Entertainment Music 22 Jul 2017 In the end... the li ...

In the end... the link is broken

DECCAN CHRONICLE. | SNEHA K SUKUMAR
Published Jul 22, 2017, 1:57 am IST
Updated Jul 22, 2017, 1:57 am IST
Linkin Park’s Chester Bennington said good bye – from an apparent suicide shadowed by depression.
Chester Bennington
 Chester Bennington

Just when we were remembering how Soundgarden singer Chris Cornell would have turned 53 had it not been for his untimely death, his close friend, Linkin Park’s Chester Bennington said good bye too – from an apparent suicide shadowed by depression. While several unfinished lives are being snatched away from the clutches of their prime, one question remains: How many more should leave us before we dismiss the taboo surrounding mental health and open our minds and arms to those battling with depression?

Bengaluru band, Peepal Tree’s guitarist and vocalist Tony Das heard about Bennington when he put up a post remembering Cornell’s birthday. While his followers took to note just how ‘messed up’ this is, Tony notes that it might be especially hard for those in the limelight. “When every little move you make is analysed and deconstructed, it’s hard to have any sort of perceived sense of privacy,” he says.

 

Celebrities who are also regular people can be depression-prone too. “People forget that there’s something such as high function depression – the person is working hard, it seems like they have everything, and looks okay on the outside. But chances are that they can’t even accept it,” says Mahesh Natarajan, a counsellor with Inner Sight. “The most common advice is to get busy, but that can put them in a cycle of working extra hard and extra long, and takes a toll on them. Especially when you’re renowned, there’s so much pressure that comes with the success that your ability to seek help becomes limited,” he notes. Chairperson of Bengaluru-based The Live Love Laugh Foundation started by Deepika Padukone, Anna Chandy agrees. “When individuals are in the limelight they’re not given the space and privacy to cope and heal. Society seems to not account that they are as vulnerable as anyone else. ‘It’s all in your head’ is a comment that is often passed, because unlike physical illness where there are overt symptoms, in depression the symptoms are not obvious. It is important that ALL individuals in society, irrespective of being considered successful or not, are given the privacy they require,” she says, working for a foundation that aims to reduce social stigma and create awareness around mental health.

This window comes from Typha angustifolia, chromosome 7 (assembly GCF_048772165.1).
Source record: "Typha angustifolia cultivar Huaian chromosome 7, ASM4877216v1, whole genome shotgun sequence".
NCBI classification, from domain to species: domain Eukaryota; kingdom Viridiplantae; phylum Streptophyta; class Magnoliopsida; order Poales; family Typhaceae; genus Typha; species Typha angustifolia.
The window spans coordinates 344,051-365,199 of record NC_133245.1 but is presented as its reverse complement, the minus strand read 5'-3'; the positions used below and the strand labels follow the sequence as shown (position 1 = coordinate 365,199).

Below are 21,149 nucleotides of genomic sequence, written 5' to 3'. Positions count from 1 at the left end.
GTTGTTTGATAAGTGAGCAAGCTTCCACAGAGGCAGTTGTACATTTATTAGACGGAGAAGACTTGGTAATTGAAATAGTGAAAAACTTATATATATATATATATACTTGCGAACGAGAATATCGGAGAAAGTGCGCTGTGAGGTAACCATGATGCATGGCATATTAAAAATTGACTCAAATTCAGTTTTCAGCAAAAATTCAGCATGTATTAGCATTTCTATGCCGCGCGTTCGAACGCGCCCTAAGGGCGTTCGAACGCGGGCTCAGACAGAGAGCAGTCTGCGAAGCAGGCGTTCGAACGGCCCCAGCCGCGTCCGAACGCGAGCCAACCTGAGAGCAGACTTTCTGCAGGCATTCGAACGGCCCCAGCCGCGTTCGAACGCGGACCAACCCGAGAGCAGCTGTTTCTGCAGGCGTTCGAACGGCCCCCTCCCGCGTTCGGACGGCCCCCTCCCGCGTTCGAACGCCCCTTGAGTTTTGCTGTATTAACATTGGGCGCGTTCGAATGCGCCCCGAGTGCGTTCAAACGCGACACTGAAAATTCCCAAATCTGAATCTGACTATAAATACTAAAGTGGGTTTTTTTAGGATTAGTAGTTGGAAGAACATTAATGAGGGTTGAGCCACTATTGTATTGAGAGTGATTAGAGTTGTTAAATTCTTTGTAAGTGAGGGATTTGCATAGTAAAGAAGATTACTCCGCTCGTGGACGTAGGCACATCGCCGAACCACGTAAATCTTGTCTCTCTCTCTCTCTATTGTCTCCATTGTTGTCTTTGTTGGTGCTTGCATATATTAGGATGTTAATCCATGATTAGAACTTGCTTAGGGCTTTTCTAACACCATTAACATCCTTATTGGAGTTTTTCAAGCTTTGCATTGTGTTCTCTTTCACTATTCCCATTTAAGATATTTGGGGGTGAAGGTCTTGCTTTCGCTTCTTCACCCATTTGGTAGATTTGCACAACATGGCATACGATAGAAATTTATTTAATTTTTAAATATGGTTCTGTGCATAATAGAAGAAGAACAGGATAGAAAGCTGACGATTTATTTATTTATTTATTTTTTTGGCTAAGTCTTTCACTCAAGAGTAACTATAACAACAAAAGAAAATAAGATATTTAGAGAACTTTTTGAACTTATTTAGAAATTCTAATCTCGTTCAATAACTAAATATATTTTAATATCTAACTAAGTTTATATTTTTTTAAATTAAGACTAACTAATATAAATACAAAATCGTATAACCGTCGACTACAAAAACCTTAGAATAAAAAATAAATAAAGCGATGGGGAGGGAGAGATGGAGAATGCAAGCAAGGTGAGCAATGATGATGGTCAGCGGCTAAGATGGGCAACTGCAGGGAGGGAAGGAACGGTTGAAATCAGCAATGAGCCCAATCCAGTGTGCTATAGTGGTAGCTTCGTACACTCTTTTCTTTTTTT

Bennington fans are especially torn that they lost another brilliant mind to the same clichéd story – fame, creativity, substance abuse, desperation and suicide. Sanchana Krishnan, a city curator of Living Stories Vol 1: MEntal Health, a Human-Library believes that it’s important to realise that there are several realities that coexist side by side – mental illness being one amongst them. “Start accepting yourself for who you are and be kind to your own self when you are struggling, so you are not tempted to be cruel to someone else. And above all, understand that mental illness is not an excuse for being an asshol*. Please don’t confuse the two. But don’t accuse people of being destructive without knowing their struggles,” she says.

What can help take this conversation forward? “Open discussions will help educate, sensitise and promote the society to view the issue from a fresh lens and expand their frame of reference around the shame and stigma associated with depression,” says Anna. Mahesh believes that it’s important to stay connected and watch out for each other, because, in the end it DOES matter.

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